Study finds how innate immune system fights infectious agents

If our innate immune system recognizes viral genetic information by means of sensors, the alarm messenger type I interferon is produced. It is a very strong activator of immune cells and therefore essential in the defense against many pathogens, not only viruses.
Representative image
Representative image

BONN: Infectious agents are fought off by the innate immune system. Interferon, an alarm messenger, is essential in this. It can, however, result in autoimmune disorders if it is created in the absence of an infection. By examining the uncommon autoimmune condition Aicardi-Goutieres syndrome, researchers at the University Hospital Bonn (UKB) and the Technical University (TU) Dresden have looked into an underlying mechanism and determined what motivates unregulated interferon production.

The study has now been published in the Journal of Experimental Medicine (JEM).

If our innate immune system recognizes viral genetic information by means of sensors, the alarm messenger type I interferon is produced. It is a very strong activator of immune cells and therefore essential in the defense against many pathogens, not only viruses.

However, if too much interferon is produced, or if it is produced for too long, the overactivated immune system attacks healthy cells – collateral damage to what is actually a good immune response. In addition, the viral genetic information for the sensors looks for the most part like our own DNA and RNA.

In order to prevent such false recognition of our own genetic material, there are safety mechanisms in every cell. If these fail, interferon production occurs in the absence of viral infection leading to inflammation.

This sterile inflammation, driven by uncontrolled innate immune activation, has been identified as one factor driving diseases like collagenoses such as systemic lupus erythematosus (SLE). “Diseases like lupus are difficult to study because many genes are involved. But the mechanism of interferon production as a result of the recognition of cell’s own nucleic acids also occurs in rare monogenetic autoimmune diseases and in which it can be precisely assigned to a gene defect,” said Prof. Dr. Rayk Behrendt, research group leader of the Institute of Clinical Chemistry and Clinical Pharmacology at UKB.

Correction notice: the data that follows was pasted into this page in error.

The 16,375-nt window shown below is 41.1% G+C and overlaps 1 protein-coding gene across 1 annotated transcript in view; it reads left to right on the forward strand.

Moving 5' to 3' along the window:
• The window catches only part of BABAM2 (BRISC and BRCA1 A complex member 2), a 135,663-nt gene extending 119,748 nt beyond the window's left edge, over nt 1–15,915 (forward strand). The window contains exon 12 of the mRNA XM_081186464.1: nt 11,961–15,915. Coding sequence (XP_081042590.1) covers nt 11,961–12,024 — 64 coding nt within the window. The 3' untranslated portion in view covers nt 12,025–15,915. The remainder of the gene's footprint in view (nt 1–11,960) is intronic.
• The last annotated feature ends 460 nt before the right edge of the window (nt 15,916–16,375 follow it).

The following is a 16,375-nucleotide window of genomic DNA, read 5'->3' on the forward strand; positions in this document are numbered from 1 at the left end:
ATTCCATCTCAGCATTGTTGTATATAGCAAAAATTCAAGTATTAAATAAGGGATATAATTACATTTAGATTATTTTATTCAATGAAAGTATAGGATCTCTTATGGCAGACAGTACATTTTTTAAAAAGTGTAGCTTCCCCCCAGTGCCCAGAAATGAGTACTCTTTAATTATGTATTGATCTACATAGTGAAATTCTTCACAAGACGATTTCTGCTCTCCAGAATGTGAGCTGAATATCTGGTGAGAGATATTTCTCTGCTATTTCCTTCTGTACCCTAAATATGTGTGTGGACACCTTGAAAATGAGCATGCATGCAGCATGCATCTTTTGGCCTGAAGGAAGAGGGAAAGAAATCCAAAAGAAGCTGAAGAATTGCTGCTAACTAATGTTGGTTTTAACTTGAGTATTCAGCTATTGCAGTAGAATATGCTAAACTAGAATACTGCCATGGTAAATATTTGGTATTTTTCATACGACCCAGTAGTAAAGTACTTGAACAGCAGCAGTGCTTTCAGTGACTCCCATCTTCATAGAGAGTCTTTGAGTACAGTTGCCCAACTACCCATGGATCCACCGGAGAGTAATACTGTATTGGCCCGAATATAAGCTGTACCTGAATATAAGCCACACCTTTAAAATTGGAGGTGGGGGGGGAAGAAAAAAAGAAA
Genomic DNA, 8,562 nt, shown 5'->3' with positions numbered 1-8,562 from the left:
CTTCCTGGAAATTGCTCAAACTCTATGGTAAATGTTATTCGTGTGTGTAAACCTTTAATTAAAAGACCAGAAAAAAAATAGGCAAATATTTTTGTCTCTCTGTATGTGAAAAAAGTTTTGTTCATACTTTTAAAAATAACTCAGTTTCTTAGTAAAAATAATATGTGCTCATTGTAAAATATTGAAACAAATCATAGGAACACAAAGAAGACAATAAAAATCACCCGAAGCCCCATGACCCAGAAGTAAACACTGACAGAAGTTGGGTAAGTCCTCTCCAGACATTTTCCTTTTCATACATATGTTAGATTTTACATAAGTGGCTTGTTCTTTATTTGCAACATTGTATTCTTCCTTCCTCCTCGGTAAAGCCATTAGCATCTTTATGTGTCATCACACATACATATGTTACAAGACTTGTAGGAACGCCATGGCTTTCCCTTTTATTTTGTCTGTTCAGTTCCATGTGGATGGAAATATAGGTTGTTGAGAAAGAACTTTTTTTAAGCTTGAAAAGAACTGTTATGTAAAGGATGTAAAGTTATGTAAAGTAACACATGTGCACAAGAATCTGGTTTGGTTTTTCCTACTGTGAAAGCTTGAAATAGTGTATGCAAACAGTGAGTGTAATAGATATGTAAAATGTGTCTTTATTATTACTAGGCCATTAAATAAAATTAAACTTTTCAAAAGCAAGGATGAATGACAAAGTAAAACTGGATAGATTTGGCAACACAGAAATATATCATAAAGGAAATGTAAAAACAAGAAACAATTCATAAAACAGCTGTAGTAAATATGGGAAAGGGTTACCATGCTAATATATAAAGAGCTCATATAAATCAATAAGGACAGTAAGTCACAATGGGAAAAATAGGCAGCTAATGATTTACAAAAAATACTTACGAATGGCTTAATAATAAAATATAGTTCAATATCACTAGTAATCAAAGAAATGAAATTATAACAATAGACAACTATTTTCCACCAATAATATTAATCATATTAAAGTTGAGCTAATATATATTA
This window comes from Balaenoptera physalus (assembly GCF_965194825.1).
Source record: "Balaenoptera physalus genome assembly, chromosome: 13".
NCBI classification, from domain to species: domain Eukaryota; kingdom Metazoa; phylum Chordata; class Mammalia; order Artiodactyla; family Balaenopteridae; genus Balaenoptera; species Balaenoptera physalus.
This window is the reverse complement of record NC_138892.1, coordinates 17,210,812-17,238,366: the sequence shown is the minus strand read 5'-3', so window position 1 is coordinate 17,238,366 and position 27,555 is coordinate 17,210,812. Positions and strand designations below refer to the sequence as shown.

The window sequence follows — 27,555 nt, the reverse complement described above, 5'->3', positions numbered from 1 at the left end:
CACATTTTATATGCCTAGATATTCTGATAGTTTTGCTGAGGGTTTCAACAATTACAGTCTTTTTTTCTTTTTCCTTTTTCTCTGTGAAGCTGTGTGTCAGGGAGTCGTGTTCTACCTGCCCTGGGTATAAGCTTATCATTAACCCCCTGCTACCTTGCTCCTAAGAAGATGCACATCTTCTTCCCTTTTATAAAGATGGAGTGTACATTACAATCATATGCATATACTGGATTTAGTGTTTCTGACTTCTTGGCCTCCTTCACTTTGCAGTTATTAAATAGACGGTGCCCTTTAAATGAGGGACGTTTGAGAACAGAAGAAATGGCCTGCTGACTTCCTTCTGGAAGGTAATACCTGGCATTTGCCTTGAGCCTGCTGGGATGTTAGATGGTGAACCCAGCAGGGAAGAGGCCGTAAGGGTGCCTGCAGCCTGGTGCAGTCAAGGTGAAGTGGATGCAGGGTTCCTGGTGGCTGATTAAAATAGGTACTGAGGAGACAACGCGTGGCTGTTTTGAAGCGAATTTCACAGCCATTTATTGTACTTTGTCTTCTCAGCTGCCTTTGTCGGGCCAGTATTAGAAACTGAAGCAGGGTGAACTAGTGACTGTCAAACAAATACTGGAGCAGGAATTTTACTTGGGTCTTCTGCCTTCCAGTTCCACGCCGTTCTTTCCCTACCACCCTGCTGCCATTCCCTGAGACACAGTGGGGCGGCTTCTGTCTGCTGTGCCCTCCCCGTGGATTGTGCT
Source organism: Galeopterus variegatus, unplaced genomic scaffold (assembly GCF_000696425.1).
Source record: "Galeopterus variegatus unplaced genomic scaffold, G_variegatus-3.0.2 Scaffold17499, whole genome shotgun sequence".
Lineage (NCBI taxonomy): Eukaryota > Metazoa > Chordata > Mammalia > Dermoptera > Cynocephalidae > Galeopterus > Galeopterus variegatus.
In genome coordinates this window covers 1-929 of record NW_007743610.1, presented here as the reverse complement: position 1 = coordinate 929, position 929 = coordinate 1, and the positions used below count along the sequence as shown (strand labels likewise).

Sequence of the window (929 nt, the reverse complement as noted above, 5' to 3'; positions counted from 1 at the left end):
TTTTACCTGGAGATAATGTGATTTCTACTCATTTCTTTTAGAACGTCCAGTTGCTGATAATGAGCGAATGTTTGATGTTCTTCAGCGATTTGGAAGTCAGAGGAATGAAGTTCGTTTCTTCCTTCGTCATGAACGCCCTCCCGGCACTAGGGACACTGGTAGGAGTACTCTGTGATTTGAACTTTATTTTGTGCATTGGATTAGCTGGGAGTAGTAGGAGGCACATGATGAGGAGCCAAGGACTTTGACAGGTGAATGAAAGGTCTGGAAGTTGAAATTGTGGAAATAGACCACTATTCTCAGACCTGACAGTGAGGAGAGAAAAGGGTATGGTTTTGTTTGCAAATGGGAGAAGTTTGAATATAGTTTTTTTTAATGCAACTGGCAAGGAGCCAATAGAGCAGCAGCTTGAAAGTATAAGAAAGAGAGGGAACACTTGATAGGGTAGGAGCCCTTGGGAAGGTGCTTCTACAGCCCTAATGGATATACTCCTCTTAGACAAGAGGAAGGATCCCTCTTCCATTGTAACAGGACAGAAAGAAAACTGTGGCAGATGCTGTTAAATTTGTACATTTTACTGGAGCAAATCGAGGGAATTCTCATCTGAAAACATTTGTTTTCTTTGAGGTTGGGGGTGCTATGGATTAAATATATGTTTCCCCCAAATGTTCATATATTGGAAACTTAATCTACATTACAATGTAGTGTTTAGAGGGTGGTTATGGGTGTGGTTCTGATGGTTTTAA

Recognition of DNA and RNA in cells is coupled

The research team from the medical faculties of the University of Bonn and the Technical University of Dresden took advantage of this and took a closer look at Aicardi-Goutieres syndrome in a mouse model. This interferon-driven monogenetic autoimmune disease is triggered by inactivating mutations in genes that degrade cellular nucleic acids and thus prevent sensors of the innate immune system from being overactivated.

One of these genes is called SAMHD1, and it regulates the replication and repair of DNA in the cell nucleus. Consequently, it was previously assumed that in affected individuals, DNA drives the disease. “However, we now showed that, contrary to previous expectations, recognition of cellular RNA is the driving force behind uncontrolled interferon production,” said Prof. Behrendt. “In this regard, it looks as if mainly RNAs from viruses encoded in our genome play a role. These sequences make up about 40 percent of our genetic material.”

Loss of DNA recognition suppresses the cellular immune system

But how did it come about that for a long time it was thought that DNA in SAMHD1-deficient cells activates the interferon system. It had been known for a long time that even healthy cells always produce a little interferon: so-called “tonic interferon signaling”. This leads to the fact that many gene products that act antiviral are always present in low concentrations and allow cells to quickly switch on an immune response. This includes many nucleic acid sensors, such as those that recognize RNA in the cytoplasm.

The research team observed that tonic interferon is activated via the DNA sensor cGAS, which recognizes cellular DNA, the carrier of our genetic information in the cell nucleus. If this DNA sensor is switched off, the cells become blind not only to DNA, but also to cellular or viral RNA. This is because the lack of tonic interferon reduces the amount of RNA sensors, which are part of the antiviral immune system.

“So if you inactivate the DNA sensor cGAS in SAMHD1-deficient cells, it looks like DNA causes the disease because the interferon is gone. In reality, the cell simply can’t see the cell’s own unnatural RNA anymore,” says Tina Schumann, a post-doc at the Institute of Immunology at TU Dresden.

What are endogenous retroviruses doing in our cells?

Prof. Behrendt’s motivation to better understand the causes of this type of sterile inflammatory disease is to create novel approaches for therapies. For example, a deficiency in SAMHD1 appears to be a driver of cancer cell formation, among other things.

Therefore, the researcher from Bonn wants to clarify why the accumulation of RNA from endogenous retroviruses occurs in SAMHD1-deficient cells. In addition, he wants to clarify what activates cGAS in healthy cells and thus causes the basic alerting of the immune system, which is so vital for us.

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